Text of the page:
As found by the trial court, the Shepard farm was about 480 acres, on which horses were kept, raised, and entered in competition. They were regularly bought, sold and traded, occasionally for cows. For some 14 months, Mr. Shepard kept up to twenty horses, mostly show horses but some for racing. The race horses were raced over a two month season, at agricultural fairs, and once at the Pownal commercial track. They were kept on the farm during the ten months off season, either at the Shepard farm itself or at the farm of Mr. Martin, the plaintiff, who trained and raced the horses for the decedent. Both men worked at training the horses, and there was equipment for the training at each farm. In the 14 month period, some thirty races were entered.

In addition to the factual findings, the court took judicial notice in its conclusions that:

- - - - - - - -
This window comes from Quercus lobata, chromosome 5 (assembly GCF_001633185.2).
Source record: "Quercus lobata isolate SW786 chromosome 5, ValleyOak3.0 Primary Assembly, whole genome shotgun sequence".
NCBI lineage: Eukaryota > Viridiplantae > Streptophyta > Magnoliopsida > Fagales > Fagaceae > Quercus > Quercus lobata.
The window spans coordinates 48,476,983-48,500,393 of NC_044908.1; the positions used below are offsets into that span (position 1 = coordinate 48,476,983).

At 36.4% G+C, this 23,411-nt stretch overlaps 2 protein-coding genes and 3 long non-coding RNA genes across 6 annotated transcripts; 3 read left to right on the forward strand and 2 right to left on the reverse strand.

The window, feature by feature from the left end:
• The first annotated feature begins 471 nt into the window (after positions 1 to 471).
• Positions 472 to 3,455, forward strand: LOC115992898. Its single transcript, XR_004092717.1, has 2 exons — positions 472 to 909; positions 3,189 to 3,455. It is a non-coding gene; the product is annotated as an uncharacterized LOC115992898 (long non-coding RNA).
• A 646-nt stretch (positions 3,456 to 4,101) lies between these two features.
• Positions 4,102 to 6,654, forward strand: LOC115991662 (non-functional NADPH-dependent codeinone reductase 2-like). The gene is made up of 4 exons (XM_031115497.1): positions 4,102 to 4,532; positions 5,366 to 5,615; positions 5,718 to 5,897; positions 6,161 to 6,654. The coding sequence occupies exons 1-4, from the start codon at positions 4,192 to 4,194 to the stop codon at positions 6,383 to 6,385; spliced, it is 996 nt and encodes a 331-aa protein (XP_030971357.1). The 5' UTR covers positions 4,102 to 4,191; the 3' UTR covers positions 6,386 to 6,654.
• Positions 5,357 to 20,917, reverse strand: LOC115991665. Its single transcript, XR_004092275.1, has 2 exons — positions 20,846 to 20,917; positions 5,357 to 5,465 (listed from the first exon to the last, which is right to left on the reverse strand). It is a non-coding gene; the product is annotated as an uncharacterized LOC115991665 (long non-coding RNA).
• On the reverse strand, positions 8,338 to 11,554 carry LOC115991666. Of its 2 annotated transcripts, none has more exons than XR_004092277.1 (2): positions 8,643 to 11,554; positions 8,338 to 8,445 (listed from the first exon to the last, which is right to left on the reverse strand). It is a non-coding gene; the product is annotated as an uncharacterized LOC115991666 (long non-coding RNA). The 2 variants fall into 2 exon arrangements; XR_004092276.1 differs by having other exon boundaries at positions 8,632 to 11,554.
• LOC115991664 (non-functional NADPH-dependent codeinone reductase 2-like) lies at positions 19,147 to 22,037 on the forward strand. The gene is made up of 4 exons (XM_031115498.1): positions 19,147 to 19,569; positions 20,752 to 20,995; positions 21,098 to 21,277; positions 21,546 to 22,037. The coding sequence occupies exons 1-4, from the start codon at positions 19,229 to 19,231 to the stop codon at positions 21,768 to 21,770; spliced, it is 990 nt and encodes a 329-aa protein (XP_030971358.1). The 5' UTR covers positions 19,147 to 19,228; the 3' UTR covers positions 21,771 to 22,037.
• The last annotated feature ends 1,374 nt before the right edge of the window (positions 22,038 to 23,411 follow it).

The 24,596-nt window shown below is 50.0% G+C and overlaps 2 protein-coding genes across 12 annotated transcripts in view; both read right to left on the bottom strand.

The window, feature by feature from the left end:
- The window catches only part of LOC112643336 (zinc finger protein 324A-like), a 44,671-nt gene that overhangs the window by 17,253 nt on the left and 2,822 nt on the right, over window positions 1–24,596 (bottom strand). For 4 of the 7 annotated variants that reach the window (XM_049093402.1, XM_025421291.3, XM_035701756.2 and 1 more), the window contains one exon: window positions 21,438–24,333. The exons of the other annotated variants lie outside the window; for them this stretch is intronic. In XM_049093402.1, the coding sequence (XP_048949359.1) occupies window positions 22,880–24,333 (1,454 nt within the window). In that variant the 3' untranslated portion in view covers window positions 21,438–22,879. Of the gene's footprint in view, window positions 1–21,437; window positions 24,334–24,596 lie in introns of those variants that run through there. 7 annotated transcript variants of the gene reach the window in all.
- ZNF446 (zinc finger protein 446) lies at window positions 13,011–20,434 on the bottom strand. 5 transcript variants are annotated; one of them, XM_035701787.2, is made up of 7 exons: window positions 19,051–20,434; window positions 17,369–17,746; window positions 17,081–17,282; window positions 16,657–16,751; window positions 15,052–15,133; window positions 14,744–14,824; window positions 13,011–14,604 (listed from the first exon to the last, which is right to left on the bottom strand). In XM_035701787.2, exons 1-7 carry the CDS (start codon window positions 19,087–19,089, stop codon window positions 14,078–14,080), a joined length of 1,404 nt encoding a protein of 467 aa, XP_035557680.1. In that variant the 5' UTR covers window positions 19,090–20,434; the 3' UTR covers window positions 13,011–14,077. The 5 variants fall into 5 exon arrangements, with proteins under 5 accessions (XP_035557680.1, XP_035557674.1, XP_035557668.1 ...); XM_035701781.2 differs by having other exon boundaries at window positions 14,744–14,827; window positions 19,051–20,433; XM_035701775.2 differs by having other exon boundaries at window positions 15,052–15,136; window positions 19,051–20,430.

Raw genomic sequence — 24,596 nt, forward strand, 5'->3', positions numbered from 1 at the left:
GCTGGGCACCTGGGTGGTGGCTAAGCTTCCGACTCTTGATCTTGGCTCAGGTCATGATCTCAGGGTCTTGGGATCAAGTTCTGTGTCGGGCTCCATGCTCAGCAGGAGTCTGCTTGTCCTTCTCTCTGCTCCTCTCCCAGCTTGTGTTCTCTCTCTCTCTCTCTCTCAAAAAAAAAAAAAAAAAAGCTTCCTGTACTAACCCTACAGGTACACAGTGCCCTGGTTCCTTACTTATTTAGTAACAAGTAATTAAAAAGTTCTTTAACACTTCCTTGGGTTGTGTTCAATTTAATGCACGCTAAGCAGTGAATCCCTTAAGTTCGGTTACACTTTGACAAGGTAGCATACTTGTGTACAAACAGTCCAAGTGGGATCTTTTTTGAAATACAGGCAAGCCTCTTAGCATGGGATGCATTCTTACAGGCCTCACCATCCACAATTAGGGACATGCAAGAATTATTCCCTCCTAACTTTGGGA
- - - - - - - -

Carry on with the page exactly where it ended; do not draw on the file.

16. It is almost universally known, at least within the State of Vermont, and is universally known within the farming community in the State of Vermont, that farmers engage in activities which, while not strictly necessary for the basic operation of their farms, are nevertheless complementary to, and therefore an integral part of the whole farming operation. 17. The Court takes judicial notice of the fact that farmers engage in these activities, both for their own recreation and relaxation, and to enhance or maintain their reputation in the farming community as a whole in the areas of animal husbandry, machinery and equipment maintenance, and skill in the use and handling of the various types of equipment. These activities include, but are not limited to, horse drawing, ox drawing, tractor pulling, and the showing of prize animals in various ways, including horse racing. The various activities above related almost invariably take place at the agricultural fairs within the State of Vermont, and almost invariably result in the awarding of a prize, whether cash or merchandise or credits, for the successful competitor. *974 18. The term "farming" as used in the policy of insurance issued to the defendant, decedent Harold Shepard, and in full force and effect on September 6, 1972, includes the raising, maintenance, training and racing of horses.